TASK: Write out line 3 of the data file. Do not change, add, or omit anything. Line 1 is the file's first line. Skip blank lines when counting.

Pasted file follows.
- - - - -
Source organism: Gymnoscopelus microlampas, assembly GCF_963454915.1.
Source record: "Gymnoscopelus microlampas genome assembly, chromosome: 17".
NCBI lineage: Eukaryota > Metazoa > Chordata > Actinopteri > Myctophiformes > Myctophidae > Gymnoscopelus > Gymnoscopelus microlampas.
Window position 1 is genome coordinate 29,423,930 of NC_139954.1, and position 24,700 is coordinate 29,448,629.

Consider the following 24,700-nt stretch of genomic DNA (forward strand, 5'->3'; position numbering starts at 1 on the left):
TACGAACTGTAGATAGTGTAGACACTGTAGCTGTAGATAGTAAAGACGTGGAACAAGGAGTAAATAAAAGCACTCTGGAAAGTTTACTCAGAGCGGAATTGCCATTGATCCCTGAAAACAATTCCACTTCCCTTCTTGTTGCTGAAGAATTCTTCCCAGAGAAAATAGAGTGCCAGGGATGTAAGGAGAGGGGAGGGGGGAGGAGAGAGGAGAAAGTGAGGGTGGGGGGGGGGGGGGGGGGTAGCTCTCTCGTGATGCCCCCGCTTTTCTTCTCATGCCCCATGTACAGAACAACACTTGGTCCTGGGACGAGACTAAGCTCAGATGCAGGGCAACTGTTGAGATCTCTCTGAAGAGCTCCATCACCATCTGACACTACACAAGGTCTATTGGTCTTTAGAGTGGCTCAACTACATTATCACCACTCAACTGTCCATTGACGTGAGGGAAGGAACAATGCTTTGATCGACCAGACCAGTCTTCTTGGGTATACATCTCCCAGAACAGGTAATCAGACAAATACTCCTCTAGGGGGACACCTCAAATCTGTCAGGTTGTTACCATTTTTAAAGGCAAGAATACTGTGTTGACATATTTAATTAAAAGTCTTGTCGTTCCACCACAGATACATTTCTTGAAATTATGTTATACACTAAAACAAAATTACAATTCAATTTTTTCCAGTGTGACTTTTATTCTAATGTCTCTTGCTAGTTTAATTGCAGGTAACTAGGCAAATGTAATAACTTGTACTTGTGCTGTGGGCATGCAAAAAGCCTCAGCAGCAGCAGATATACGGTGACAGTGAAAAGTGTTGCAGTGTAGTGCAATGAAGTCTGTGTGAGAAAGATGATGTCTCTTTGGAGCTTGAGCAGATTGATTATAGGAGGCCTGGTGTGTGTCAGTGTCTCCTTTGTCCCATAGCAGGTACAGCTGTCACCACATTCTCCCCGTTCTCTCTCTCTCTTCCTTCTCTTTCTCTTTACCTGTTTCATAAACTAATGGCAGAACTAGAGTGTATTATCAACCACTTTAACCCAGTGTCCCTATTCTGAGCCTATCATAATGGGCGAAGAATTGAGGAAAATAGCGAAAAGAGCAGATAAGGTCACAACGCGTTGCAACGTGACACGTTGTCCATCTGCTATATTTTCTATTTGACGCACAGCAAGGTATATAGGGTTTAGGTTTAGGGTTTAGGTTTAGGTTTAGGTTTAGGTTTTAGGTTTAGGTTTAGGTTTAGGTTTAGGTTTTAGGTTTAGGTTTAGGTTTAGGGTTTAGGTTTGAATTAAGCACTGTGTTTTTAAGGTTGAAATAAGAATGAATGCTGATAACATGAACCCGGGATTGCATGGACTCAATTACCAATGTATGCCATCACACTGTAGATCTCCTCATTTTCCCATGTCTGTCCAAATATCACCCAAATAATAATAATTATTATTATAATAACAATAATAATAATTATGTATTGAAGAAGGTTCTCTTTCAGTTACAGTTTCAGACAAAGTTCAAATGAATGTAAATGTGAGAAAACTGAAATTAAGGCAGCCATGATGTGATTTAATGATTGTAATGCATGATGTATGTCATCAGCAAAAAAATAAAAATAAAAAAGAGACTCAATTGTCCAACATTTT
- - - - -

NCBI lineage: Eukaryota > Metazoa > Chordata > Actinopteri > Myctophiformes > Myctophidae > Gymnoscopelus > Gymnoscopelus microlampas.